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i was going to say thats a micro climate at its best, but applestar got to it first. a lot of permaculture people i know would freak out(in a good way) over that setup.
For all things come from earth, and all things end by becoming earth.

DoubleDogFarm
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:D

stellasmom
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DoubleDog...what a wonderful picture you posted! and for a second there (until i read down a bit) i thought that red fruit were possibly pomegranates! it looks so picturesque! if i was a duck...id live there. :)

question: fig trees. (ok...so i have more than 1 question) :) we live in the st. louis area...so in the winter it doesnt get below -10/-15 deg but in the summer---july and august are brutal with high temps (up to 90...) and high humidity (yuck). but is this what fig trees like? i was reading you all have them 'protected'...is this from too much wind/in case of storms, for sunlight etc? i was looking at a fig tree yesterday (i believe it was a brown turkey) and i almost got it. i would like to go back and get it but not too sure if it would thrive? and im wondering how big they get?

any info would be greatly appreciated! thanks! :)
jen

gumbo2176
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Re: Can I save my fig tree?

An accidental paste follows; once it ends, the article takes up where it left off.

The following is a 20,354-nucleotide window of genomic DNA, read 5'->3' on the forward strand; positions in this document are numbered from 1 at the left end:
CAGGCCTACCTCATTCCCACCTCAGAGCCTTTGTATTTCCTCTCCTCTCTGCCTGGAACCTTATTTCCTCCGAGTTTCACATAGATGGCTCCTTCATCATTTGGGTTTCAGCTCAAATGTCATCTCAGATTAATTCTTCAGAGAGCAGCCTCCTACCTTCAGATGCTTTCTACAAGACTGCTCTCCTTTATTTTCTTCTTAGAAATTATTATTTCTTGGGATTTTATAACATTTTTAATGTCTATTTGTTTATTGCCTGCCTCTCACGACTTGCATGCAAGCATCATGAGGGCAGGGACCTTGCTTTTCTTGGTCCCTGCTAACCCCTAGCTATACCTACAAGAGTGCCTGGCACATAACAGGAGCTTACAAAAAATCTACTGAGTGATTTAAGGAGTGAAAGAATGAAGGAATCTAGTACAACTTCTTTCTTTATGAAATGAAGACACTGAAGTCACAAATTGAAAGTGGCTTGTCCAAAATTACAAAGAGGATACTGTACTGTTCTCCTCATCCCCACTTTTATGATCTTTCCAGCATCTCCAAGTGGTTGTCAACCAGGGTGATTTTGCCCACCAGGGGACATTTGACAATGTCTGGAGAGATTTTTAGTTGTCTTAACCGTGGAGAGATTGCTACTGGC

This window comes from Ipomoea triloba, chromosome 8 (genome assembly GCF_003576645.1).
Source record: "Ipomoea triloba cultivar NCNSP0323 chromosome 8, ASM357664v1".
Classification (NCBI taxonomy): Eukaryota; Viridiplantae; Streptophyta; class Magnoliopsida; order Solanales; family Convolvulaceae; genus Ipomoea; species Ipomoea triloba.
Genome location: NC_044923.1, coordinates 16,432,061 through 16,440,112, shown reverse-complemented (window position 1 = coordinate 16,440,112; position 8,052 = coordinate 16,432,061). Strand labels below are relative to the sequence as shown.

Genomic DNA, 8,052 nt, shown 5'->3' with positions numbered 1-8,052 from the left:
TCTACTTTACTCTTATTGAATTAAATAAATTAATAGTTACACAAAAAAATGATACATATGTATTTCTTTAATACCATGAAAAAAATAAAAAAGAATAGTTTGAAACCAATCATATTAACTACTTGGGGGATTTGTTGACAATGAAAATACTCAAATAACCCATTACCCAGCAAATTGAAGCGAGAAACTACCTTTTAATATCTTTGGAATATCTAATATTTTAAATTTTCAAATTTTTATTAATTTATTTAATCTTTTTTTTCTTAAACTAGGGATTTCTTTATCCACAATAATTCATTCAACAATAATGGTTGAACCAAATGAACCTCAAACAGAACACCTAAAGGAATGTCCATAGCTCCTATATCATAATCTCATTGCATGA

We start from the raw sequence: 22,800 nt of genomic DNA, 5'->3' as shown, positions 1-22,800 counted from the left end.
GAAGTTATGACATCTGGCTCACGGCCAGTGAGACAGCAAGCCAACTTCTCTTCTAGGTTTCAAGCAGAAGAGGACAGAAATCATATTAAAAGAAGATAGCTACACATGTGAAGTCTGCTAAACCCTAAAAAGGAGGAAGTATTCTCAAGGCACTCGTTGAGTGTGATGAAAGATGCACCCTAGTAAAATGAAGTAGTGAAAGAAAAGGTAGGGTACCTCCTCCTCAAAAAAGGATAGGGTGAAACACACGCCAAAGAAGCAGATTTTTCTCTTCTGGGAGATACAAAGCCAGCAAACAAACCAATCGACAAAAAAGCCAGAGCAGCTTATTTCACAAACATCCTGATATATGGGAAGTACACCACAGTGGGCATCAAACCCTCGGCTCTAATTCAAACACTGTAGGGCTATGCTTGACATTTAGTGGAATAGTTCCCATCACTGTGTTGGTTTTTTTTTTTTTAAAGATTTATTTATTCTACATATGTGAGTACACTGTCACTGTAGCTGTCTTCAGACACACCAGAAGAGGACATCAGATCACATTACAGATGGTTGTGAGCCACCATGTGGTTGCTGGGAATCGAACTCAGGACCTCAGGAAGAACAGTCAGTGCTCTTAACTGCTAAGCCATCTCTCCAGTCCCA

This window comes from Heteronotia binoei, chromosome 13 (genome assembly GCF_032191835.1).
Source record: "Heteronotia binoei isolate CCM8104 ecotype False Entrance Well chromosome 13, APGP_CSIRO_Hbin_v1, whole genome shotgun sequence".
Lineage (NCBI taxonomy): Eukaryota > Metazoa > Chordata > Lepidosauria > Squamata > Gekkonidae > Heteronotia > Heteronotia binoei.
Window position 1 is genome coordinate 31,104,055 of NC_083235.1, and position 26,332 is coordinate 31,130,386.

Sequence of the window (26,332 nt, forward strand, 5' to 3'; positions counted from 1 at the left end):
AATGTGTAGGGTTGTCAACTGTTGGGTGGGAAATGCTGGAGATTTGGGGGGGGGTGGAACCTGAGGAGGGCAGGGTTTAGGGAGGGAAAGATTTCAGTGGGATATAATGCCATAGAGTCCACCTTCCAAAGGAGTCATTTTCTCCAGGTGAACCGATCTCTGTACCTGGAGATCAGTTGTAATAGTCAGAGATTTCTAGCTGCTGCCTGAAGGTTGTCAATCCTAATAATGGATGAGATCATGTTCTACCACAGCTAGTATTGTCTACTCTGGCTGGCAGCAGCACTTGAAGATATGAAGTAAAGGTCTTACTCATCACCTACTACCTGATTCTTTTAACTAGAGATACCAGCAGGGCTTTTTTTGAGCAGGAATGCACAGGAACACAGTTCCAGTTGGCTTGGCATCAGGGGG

Sunflower7 wrote:I wrapped my 2 yeard old Brown Turkey with 3 layers of burlap, brown paper, and tarp to protect from severe winter.
Problem is when I unwrapped, I found white things on branches and one of poor fig tree is in miserable shape.
Other fig tree has some green buds therefore I think I can save this one.
We had crazy weather of hot and cold.
My guess is when we had hot day, inside of wrapping got too hot and high humidity caused mold to form on branches.
Can I save fig tree by cutting off branches with mold on?
Is baking soda spray effective for mold?
I can attest to the hardiness of fig trees. The one I have in my back yard survived being under Hurricane Katrina's floodwaters for over 2 weeks. Not only under water, but under salt water from Lake Pontchartrain with God knows how many chemicals and petroleum products mixed in from flooded cars, mowers, tool sheds, work shops etc.

Within 2 seasons after the storm I had a bumper crop of figs like I never had before. Most of that was due to the fact that a huge Pecan tree that shaded my fig tree was toppled by the winds and it now gets full sun all day long. Don't give up on it just yet.

DoubleDogFarm
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I bought my fig from this nursery. Click on the link, it should answer all your questions.

https://www.raintreenursery.com/how_to/FIGS.cfm

Eric

Jan. 2009 Miserable weather. Dormant fig
[img]https://i67.photobucket.com/albums/h300/eric_wa/Double%20Dog%20Farm/DSC01421.jpg[/img]

stellasmom
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thanks for the link! :)